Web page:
Tuesday , May 17 2022

Punjab leaders, overweight, who accelerate India's diabetes burden



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Aditi Tandon

Tribune News Service

New Delhi, November 13

High body mass index increases India's diabetes burden, indicating that policymakers need to control overweight populations to control epidemic disease.

A government-led study of India's trends in diabetes, published in The Lancet Global Health, shows the prevalence of excess weight in adults aged 20 and over between 1990 and 2016, with the increase observed in each state of the country.

Increase in the rate from traditional foodstuffs to energy-intensive, nutritious-poor, high-carbohydrate diets; increasingly established movements; low levels of recreational physical activity; and socioeconomic transition.

Punjabi, Goa, Kerala and Tamil Nadu have reported the highest prevalence of overweight. The findings indicate that the prevalence of diabetes in Indians aged 20 and over increased from 5.5 percent in 1990 to 7.7 percent in 2016, and this rate is reported in the more advanced Tamil Nadu, Kerala, Delhi and Punjab provinces.

Dan The prevalence of overweight in adults 20 and over in India rose to 20.4 percent in 2016 from 9 percent in 1990. This increase occurred in every province of India with 3.5 times variations across the states in 2016, Bu he says. study.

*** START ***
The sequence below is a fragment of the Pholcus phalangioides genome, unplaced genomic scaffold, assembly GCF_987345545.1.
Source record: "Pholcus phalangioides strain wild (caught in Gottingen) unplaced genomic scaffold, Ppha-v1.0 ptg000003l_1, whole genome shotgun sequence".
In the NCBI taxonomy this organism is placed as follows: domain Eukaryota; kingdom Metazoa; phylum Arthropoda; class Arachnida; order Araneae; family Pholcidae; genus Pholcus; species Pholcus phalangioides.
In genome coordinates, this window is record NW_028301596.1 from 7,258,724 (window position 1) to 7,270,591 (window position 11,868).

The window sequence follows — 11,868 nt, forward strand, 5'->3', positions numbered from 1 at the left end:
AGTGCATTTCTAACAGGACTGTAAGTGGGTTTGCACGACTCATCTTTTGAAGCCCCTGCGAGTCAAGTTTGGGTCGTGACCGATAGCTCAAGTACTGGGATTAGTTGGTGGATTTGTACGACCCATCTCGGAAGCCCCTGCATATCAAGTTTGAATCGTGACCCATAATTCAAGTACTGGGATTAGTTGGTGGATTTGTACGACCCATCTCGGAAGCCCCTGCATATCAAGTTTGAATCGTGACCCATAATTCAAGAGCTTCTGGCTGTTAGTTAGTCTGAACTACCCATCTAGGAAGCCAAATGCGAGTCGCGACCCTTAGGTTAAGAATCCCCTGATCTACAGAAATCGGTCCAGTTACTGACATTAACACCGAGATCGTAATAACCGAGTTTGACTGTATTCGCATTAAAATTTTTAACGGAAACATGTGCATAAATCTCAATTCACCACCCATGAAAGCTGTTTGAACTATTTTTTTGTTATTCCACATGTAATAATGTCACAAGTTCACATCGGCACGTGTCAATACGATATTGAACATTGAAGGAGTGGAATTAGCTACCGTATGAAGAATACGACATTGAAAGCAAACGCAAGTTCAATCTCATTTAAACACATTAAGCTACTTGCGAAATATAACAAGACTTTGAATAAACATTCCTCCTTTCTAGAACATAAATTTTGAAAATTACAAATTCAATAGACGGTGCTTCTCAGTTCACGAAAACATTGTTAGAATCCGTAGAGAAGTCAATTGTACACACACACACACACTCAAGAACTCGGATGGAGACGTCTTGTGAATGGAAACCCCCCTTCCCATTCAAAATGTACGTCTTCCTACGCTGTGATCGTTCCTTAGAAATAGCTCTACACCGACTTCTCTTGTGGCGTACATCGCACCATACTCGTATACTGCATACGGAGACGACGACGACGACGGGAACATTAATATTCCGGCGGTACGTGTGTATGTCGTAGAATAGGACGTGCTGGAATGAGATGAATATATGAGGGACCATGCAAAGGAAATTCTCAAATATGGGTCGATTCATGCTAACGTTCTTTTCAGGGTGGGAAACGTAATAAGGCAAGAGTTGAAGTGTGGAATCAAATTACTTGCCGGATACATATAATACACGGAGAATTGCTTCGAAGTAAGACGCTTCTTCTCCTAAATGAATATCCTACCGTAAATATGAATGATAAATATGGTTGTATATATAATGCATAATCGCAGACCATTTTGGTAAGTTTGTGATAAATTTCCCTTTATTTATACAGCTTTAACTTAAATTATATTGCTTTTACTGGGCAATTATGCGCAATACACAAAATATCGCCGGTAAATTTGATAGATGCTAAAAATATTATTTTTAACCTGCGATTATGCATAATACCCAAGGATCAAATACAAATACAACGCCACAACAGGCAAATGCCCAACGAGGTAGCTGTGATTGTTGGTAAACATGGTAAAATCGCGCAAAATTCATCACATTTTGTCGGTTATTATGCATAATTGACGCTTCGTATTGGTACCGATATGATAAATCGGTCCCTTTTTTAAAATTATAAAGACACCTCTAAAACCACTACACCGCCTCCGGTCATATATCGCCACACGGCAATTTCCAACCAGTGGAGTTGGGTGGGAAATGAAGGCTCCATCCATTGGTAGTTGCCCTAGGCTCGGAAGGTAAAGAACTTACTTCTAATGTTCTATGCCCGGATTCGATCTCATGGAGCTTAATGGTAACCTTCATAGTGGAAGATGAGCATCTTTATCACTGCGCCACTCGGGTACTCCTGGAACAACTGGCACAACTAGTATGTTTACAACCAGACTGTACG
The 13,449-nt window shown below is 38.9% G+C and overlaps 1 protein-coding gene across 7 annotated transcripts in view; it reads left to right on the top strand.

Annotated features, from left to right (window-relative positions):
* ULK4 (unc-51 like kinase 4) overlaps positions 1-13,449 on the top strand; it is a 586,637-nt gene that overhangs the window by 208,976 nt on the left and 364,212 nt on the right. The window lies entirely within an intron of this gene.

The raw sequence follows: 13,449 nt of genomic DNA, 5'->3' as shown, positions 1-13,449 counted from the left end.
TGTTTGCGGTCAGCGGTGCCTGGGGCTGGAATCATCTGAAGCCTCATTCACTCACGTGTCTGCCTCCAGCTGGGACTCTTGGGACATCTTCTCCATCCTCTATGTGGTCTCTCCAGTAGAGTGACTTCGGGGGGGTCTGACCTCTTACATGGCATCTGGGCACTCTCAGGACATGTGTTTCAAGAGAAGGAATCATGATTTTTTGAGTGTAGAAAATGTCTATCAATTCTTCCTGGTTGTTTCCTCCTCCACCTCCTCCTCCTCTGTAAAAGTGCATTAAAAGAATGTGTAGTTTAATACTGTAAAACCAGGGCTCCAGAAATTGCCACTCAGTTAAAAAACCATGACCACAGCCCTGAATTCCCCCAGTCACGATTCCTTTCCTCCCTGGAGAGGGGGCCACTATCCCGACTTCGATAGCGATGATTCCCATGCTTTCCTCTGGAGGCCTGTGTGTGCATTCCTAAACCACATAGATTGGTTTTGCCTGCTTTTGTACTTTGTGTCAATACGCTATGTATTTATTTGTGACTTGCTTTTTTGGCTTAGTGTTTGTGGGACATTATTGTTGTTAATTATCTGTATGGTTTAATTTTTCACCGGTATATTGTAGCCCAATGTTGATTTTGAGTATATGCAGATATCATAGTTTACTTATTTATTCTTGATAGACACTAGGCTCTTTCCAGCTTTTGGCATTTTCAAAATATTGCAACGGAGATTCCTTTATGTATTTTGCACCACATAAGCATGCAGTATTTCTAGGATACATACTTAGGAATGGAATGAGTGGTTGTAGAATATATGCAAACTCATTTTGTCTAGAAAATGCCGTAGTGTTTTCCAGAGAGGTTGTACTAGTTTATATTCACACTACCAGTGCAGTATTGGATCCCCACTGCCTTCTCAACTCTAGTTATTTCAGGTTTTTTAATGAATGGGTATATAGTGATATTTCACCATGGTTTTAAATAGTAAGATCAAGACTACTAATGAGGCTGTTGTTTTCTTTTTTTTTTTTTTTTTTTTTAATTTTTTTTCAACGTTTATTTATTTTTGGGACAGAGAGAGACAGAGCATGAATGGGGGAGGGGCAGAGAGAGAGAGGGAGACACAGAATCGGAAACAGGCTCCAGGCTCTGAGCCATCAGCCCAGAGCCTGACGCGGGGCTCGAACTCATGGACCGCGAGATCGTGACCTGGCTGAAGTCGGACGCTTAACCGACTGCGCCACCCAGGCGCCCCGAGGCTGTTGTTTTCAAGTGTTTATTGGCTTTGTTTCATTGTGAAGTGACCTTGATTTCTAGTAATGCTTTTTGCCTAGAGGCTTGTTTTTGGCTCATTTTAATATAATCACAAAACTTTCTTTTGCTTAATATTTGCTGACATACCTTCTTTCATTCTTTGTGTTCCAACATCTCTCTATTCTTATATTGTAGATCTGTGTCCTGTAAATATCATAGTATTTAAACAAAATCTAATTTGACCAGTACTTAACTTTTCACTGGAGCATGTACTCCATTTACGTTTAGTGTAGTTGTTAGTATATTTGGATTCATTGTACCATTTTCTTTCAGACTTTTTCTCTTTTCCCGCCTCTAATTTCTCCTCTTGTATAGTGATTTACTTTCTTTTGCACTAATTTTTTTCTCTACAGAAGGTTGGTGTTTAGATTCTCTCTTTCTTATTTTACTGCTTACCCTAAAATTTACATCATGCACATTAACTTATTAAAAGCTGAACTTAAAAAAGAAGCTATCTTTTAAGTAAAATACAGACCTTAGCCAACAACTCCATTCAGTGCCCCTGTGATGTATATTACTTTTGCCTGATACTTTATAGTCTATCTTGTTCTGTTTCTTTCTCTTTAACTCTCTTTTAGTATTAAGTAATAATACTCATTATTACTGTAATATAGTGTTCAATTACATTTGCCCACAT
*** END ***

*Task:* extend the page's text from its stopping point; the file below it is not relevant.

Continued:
In India, 65 million cases of diabetes mellitus in 2016, 26 million in 1990, while the prevalence of diabetes in adults over 20 years of age in the United States from 5.3 percent to 39.4 percent. and increased to 7.7 percent in 2016. From 1990 to 2016, each state, from AIIMS. Together with Nikhil Tandon, he concludes his research as a collaborator with many other people, including senior cardiologist K Srinath Reddy.

The study reveals that in 2016, 38 adults with diabetes among all 100 adults over 20 years of age in India compared to the global average of 19 adults. In India, this rate was higher for men than for women.

131% increase in death rate: Education

  • According to the government-led study published in The Lancet, diabetes contributed to 3.1 percent of total deaths in 2016.
  • Between 1990 and 2016, the total mortality rate increased from 1 to 10 per cent, from 1% to 23,1.
  • The high BMI had the highest effect on diabetes among risk factors, and 36% of DALYs (healthy lifestyles).

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